KUALA LUMPUR, Aug 20 — It’s all about dreaming big, starting small and moving fast for Christopher Tock, founder of Social Grooves and the EYE (Empowering Youth Endeavours) Project.
A former investment banker, this young entrepreneur has reached many milestones within the past year-and-a-half since the establishment of Social Grooves on December 15, 2010.
Now with an 800-sq ft office with five full-time staff and about 300 volunteers, Tock is not just developing young entrepreneurs but helping out large corporations and small businesses at the same time.
So what exactly does Social Grooves do?
“Our tag words are ‘Turning Business Trendy’. We believe that any business will have a way to reach out to their consumers or any businesses in an appealing way.
“It used to be where education is ‘un-sexy’ and nobody wanted to talk about it. We proved that even that kind of area can be appealing, we’ve worked on both social and commercial campaigns before.”
Engaging celebrities, large corporations, non-profit organisations and the public to create awareness in a campaign is basically what Social Grooves does. In a nutshell.
Through social media tools such as Facebook, Twitter, blogs and YouTube, Tock has impacted many people; often the marginalised and young with huge potential.
“Social Grooves is not a huge company. It is a social enterprise creating revenue streams to support the company as well as influencers we have in our database.
“We don’t work on a mass scale because frankly we do not believe in the fact that just anybody can support any initiative or event. We believe that person needs to be passionate in that area.
“For example, if I work for a campaign for Teach For Malaysia, I don’t want someone who is not education-savvy to be part of this. Basically someone who is not interested at all. Even if I do get that person, it doesn’t tally.
“Whether he writes on his blog or shares it on his Facebook and Twitter. It doesn’t mean anything to his audience. But if I work with celebrities or social media influencers who are interested in teaching, making Malaysia a better place — these are the guys we will work with and we work out a system where they benefit and we benefit on a campaign.”
A social media influencer himself, Tock has a network of friends who he constantly engages with to make Malaysia a better place. He is motivated to make a difference in Malaysia and he collaborates with the local community, touching lives in a tech-savvy way.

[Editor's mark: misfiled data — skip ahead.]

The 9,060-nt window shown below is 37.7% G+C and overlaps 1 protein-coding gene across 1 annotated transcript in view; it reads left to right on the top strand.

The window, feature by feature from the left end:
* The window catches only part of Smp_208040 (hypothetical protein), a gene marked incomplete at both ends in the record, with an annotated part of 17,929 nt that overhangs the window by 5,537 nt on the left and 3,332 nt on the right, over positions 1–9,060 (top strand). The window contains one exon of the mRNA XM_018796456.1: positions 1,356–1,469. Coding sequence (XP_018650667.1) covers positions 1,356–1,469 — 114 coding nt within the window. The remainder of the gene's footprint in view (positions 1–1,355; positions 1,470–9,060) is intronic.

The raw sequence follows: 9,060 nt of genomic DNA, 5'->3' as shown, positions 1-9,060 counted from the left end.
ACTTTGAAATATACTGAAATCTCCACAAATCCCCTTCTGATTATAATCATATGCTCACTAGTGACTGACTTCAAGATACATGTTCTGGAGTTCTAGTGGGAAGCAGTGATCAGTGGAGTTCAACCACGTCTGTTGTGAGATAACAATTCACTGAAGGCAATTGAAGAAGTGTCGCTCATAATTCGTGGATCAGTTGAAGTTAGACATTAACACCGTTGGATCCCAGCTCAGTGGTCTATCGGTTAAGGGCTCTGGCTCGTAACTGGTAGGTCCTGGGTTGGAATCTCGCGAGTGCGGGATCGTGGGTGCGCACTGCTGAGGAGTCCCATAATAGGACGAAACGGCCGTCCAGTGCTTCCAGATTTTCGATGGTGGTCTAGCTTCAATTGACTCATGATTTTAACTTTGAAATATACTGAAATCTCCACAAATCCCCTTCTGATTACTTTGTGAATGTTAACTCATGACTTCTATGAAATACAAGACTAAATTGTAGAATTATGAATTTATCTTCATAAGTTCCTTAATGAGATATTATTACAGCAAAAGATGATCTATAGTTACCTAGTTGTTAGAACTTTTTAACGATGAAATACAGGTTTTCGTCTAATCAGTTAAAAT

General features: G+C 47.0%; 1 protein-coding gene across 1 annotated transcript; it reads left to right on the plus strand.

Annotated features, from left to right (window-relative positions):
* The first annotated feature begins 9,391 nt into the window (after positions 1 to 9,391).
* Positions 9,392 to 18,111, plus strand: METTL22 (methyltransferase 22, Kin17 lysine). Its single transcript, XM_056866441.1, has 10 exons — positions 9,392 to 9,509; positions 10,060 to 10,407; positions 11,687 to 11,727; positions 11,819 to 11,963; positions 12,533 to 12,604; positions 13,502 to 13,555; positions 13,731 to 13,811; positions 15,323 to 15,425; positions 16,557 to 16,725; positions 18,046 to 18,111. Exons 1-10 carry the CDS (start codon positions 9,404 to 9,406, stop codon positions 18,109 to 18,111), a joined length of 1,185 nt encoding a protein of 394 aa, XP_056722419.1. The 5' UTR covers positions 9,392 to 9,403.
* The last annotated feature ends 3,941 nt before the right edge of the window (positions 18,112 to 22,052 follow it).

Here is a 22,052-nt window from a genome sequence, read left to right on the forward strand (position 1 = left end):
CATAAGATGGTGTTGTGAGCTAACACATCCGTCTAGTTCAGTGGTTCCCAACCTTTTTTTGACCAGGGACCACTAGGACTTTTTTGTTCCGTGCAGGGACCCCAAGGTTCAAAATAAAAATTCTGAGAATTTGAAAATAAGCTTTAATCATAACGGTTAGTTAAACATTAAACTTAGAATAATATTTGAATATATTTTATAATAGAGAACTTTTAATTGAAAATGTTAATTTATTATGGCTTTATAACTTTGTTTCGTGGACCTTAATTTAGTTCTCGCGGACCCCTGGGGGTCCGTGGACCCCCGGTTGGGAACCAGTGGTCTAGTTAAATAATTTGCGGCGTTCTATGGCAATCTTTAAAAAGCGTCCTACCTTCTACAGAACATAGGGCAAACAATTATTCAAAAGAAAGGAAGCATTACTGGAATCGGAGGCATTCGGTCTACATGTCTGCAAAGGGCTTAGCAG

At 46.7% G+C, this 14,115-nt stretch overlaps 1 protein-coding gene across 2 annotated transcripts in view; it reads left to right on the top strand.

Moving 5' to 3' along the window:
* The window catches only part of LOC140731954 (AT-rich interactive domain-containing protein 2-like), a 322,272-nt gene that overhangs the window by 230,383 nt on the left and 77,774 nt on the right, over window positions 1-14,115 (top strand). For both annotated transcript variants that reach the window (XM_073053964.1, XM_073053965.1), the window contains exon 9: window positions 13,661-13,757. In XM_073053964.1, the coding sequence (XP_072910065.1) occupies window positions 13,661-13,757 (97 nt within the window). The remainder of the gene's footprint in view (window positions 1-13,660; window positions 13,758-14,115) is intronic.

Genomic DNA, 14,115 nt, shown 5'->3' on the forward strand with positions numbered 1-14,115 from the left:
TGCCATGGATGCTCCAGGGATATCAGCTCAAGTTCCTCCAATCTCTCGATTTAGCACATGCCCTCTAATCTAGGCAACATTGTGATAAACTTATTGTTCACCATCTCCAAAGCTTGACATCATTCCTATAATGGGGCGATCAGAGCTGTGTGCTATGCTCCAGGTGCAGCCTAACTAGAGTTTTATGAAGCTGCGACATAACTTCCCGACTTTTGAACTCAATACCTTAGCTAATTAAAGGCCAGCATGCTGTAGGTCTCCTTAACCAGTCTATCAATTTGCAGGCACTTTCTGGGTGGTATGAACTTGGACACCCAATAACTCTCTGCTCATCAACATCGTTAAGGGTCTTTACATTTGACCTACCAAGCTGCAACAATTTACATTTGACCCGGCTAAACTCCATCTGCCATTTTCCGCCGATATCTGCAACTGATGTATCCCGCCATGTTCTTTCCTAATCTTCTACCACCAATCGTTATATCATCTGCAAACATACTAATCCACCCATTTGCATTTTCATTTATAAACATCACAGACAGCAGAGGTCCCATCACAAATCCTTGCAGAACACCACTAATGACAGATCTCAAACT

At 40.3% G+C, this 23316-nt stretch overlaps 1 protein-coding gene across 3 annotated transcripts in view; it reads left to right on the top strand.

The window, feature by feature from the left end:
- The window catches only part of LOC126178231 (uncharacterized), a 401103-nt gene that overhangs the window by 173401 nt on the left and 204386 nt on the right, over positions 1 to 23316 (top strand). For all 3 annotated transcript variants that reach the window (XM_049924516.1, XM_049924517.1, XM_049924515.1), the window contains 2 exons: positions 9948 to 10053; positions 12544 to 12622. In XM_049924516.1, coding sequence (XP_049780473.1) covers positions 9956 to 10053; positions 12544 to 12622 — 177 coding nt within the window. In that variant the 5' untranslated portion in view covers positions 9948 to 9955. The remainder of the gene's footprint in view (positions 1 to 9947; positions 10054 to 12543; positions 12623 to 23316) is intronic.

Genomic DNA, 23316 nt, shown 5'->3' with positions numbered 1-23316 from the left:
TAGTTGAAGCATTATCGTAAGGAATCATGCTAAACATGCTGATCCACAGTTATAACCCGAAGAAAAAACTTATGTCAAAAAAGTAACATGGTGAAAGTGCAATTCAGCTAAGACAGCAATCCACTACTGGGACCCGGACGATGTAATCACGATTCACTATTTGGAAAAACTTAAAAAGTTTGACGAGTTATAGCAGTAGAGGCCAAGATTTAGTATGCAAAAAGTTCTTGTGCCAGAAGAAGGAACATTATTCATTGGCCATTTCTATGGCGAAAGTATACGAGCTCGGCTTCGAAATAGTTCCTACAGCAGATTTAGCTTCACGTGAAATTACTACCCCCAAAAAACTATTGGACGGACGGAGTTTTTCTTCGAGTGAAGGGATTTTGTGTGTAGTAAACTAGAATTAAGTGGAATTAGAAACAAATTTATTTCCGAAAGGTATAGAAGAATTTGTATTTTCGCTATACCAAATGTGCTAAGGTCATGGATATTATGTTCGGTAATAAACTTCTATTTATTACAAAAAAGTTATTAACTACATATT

“We once ran a campaign with Jaya One, Assunta Hospital, PJ Live Arts as well as Asia Assurance. The four of them collaborated to create something called Passionately You.
“It was a project to create breast and cervical cancer awareness. What we did was we planned a campaign called Don’t Duck It. We got social media influencers like Niki Cheong, Suanie Tew and others who have one way or another experienced cancer in their families and who passionately supported this initiative.
“One of the things we did quite differently was we had this campaign where we threw paint at these celebrities and we asked them to face the paint with their eyes open because you shouldn’t be afraid. Don’t duck it, don’t duck your tests for your own sake. That’s the angle that we went with. We get involved with people who are really into any message or campaign and do it in an unorthodox manner.”
An innovator who has an optimistic outlook on life, Tock could have stayed in the UK after his studies but he wanted to put a plug on the whole brain-drain issue. His mentor, Ong Kian Ming, who is a political adviser, was the one who pushed Tock to institutionalise the things he was doing.
“He (Ong) told me I was doing a lot of great work on my own back then because I helped start up UKEC, which is a group of Malaysian students studying in the UK, and connect them using social media so they were aware of Malaysian affairs,” explained Tock on how Social Grooves started.
Calling himself a community facilitator of sorts, Tock is also involved in other projects such as Random Alphabets which uses social media for event organising.
“In the future, we will use social media to organise every aspect of our lives. From our business appointments to our personal social events to your waking up, your sleeping — it will be so integrated that we will be able to do many other things in a faster and more efficient way,” said Tock.